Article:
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BC-IN--Indiana Weekend Digest, IN

September 19, 2018

AP-Indiana stories for the weekend of Sept. 22-23. May be updated. Members using Exchange stories should retain the bylines and newspaper credit lines. If you have questions, please contact the AP-Indiana bureau at 317-639-5501, 800-382-1582 or indy@ap.org.

EXCHANGES:

Saturday:

EXCHANGE-POTAWATOMI TRAIL OF DEATH

LOGANSPORT — This month marks 180 years since over 850 Potawatomi Native Americans were forcibly removed from their homeland in northern Indiana. Many walked the 660-mile, two-month journey. Over 40 died — mostly babies, children and elderly. It’s known as the Potawatomi Trail of Death. Every five years since 1988, a group of Potawatomi, historians and other interested persons take a week to travel the trail that starts south of Plymouth, Indiana, and ends in Kansas. By Mitchell Kirk. Pharos-Tribune. SENT: 850 words, photos requested.

EXCHANGE-PURDUE MOON FLAG

WEST LAFAYETTE — Orlando Itin has been here before thumbing through an auction catalog, spotting a priceless piece of Purdue University memorabilia and knowing one thing. “There has to be a way to get that thing back where it belongs,” said Itin, owner of Bruno’s Swiss Inn, where a generous slice of his Purdue-related collection hangs in the foyer and dining section of the West Lafayette restaurant. Now, opening bids are weeks away at Heritage Auctions for more than 2,000 items from the family collection of astronaut Neil Armstrong, Purdue graduate and first man on the moon. Among the finds in the collection: A silk flag bearing the inscription, “Purdue Centennial Year, 1869-1969.” The banner’s distinction: It went with Armstrong on the Apollo 11 mission to the moon in July 1969. By Dave Bangert. Journal & Courier. SENT: 1,400 words, photos requested.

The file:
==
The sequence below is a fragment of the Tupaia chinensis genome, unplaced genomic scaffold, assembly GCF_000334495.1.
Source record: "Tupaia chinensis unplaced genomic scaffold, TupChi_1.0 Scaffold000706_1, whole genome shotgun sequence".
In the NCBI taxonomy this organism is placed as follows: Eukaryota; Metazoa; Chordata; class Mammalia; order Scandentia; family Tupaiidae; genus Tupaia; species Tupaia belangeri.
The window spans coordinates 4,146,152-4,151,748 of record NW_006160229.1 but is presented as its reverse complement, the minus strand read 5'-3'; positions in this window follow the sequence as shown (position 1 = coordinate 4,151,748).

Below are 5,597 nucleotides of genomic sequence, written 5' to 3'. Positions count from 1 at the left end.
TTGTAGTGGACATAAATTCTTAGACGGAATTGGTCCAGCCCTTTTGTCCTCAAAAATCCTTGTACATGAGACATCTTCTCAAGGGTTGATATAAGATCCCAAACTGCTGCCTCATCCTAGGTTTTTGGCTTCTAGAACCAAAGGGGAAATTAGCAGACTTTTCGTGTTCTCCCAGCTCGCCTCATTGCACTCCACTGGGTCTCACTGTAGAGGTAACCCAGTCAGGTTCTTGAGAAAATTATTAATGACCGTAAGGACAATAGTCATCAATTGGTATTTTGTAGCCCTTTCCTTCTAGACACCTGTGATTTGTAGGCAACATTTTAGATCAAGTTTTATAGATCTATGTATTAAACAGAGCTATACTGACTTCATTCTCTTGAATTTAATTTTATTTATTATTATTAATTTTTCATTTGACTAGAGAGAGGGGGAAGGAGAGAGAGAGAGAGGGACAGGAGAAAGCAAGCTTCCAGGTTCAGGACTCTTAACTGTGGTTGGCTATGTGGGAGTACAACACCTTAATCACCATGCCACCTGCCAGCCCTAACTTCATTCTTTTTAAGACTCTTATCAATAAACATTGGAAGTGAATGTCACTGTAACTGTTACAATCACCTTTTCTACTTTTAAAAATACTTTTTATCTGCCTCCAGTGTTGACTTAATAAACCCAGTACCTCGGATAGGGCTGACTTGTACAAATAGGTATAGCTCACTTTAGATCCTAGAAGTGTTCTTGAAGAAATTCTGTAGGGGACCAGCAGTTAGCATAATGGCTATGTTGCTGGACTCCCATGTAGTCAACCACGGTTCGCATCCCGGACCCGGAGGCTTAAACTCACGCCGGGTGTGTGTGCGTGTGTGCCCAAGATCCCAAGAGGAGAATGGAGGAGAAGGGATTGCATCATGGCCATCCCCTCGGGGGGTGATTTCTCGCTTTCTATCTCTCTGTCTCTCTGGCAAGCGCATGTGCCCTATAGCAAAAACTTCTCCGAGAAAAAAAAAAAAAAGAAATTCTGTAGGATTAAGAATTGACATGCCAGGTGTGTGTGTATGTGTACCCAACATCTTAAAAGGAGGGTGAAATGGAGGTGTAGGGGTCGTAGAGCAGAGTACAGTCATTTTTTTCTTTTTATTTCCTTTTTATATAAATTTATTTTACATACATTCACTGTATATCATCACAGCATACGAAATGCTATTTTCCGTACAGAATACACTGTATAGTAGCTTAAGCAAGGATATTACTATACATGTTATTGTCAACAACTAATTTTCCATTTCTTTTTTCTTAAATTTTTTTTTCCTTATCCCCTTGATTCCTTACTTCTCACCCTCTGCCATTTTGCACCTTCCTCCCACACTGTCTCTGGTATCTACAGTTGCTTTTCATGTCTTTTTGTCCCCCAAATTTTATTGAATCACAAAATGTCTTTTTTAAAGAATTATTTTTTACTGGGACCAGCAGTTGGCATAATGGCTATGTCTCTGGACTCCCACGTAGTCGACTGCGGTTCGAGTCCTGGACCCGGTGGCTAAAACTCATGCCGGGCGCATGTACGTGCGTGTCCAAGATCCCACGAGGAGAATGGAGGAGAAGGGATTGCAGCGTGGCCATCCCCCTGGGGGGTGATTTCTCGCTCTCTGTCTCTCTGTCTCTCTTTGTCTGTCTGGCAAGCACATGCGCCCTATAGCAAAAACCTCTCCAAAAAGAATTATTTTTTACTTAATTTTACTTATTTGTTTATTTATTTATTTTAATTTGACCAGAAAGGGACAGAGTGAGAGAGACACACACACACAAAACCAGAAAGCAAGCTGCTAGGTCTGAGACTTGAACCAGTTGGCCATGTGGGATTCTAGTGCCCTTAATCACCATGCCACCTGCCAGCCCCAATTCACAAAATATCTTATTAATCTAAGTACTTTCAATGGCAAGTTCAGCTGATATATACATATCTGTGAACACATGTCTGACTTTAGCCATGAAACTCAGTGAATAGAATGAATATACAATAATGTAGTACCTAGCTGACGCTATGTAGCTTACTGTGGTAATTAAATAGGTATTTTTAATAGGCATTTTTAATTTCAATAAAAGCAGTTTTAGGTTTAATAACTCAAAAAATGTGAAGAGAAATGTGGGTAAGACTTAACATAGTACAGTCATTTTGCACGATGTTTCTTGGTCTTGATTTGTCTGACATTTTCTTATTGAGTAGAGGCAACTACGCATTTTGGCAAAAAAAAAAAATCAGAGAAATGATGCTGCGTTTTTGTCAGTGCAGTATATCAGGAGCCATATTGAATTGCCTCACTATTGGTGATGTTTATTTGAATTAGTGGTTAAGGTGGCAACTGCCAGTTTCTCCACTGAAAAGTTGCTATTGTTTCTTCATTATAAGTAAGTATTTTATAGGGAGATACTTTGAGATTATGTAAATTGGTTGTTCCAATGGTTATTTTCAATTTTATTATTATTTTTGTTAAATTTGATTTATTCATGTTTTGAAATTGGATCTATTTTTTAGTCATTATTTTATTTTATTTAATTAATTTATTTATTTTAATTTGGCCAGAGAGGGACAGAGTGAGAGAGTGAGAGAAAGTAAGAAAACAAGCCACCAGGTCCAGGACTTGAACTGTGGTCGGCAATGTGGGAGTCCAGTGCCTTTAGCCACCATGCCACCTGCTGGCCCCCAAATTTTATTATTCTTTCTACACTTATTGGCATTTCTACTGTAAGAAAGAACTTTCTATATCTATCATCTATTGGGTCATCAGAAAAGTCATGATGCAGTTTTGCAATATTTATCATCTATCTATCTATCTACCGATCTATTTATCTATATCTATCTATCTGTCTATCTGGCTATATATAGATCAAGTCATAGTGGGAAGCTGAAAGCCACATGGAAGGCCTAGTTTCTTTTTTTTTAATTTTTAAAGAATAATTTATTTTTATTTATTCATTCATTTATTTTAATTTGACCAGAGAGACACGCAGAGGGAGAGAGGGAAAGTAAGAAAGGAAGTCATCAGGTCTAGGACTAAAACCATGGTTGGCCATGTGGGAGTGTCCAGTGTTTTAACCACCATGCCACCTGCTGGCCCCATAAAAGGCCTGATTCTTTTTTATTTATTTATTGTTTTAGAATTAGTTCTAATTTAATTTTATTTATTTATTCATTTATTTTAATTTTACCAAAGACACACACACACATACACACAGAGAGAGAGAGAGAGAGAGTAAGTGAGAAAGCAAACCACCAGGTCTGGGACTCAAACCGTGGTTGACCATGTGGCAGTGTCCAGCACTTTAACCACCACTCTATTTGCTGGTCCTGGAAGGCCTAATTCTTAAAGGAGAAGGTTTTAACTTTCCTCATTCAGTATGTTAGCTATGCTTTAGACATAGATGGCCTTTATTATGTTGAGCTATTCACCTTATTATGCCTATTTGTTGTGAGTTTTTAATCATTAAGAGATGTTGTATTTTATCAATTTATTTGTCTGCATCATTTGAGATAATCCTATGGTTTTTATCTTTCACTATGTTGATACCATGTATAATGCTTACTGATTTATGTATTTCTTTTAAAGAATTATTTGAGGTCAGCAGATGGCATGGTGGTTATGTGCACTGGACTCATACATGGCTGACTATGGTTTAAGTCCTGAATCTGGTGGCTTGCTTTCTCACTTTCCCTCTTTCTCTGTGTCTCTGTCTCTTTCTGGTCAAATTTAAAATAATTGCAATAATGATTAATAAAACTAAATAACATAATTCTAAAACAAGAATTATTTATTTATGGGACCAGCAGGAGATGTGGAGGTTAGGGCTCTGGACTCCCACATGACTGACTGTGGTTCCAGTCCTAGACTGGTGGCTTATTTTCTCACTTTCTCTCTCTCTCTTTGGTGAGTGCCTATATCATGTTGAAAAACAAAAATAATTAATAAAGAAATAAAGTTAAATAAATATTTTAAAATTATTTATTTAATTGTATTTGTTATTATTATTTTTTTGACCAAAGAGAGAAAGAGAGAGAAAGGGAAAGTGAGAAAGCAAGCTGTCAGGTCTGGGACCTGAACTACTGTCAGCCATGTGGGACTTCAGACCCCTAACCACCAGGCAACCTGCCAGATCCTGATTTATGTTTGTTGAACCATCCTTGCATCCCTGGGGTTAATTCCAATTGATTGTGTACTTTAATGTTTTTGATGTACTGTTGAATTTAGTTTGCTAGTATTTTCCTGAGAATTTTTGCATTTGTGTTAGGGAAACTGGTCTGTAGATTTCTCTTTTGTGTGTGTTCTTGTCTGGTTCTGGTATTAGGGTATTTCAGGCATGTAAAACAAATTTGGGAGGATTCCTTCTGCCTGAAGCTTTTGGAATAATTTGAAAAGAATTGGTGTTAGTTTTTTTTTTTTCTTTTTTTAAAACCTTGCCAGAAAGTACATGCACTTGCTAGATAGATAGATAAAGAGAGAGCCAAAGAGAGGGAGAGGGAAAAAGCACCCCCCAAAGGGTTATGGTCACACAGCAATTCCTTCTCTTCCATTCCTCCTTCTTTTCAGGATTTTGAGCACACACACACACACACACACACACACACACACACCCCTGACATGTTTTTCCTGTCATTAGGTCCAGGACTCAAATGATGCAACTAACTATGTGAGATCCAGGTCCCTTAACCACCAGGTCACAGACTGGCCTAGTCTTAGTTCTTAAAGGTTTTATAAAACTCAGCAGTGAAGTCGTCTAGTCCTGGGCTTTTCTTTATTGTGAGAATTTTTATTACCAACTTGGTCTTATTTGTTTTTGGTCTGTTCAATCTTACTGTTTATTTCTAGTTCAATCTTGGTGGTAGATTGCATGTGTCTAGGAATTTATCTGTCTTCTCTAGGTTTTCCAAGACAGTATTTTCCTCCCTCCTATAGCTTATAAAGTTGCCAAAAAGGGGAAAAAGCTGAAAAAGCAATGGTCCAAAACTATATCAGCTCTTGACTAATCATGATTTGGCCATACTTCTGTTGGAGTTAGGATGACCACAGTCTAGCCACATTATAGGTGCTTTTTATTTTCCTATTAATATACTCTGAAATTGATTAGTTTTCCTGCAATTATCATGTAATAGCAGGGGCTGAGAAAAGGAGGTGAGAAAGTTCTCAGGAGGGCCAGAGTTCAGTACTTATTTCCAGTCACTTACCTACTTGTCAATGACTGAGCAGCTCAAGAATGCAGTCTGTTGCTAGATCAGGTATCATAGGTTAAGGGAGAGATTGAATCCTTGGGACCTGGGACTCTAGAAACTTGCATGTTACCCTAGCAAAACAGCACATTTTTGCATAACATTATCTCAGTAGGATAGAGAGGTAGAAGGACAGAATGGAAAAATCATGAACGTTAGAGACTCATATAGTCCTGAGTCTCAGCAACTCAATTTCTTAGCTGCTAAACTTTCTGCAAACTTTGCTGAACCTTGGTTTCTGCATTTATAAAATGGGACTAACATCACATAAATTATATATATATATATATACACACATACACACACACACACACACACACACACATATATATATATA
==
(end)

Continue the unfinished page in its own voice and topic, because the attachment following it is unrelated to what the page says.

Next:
Sunday:

EXCHANGE-STATE FOREST TIME CAPSULE

BROWNSTOWN — As the Jackson-Washington State Forest’s museum shelter house was disassembled five years ago, a limestone etched with the year it was built was discovered embedded in sandstone covered in concrete. After the building was completed by a Civilian Conservation Corps group in 1934, it was used to house historical items of the county. Recently, when it was ready to be inserted in the fireplace of the new shelter house, a copper box was found in the limestone. What was determined to be a time capsule from 1934 had various items in it, including a copy of the Oct. 3, 1934, Seymour Daily Tribune, documents from local organizations and a coin from that year. By Zach Spicer. The (Seymour) Tribune. SENT: 750 words, photos requested.

EXCHANGE-INDIANA WINE GROWTH

INDIANAPOLIS — Bruce Bordelon, professor of viticulture at Purdue University, is fretting about the weather. The state is getting way too much rain, which plays havoc with maturing grapes. Just a couple of decades ago, Indiana had virtually no wine-grape crop to worry about. Today, the annual harvest (and the 2.4 million gallons of wine it makes) generates an economic impact of $600 million and sustains 4,000 full-time jobs. Much of the credit for the rise of Indiana’s wine industry belongs to a tiny Purdue University program that goes by the unlikely name of the Purdue Wine Grape Team. Over the last two decades, this four-person cadre of experts has been instrumental both in husbanding the local winemaking industry and in raising its profile nationwide. By Sam Stall. Indianapolis Business Journal. SENT: 1,400 words, photos requested.

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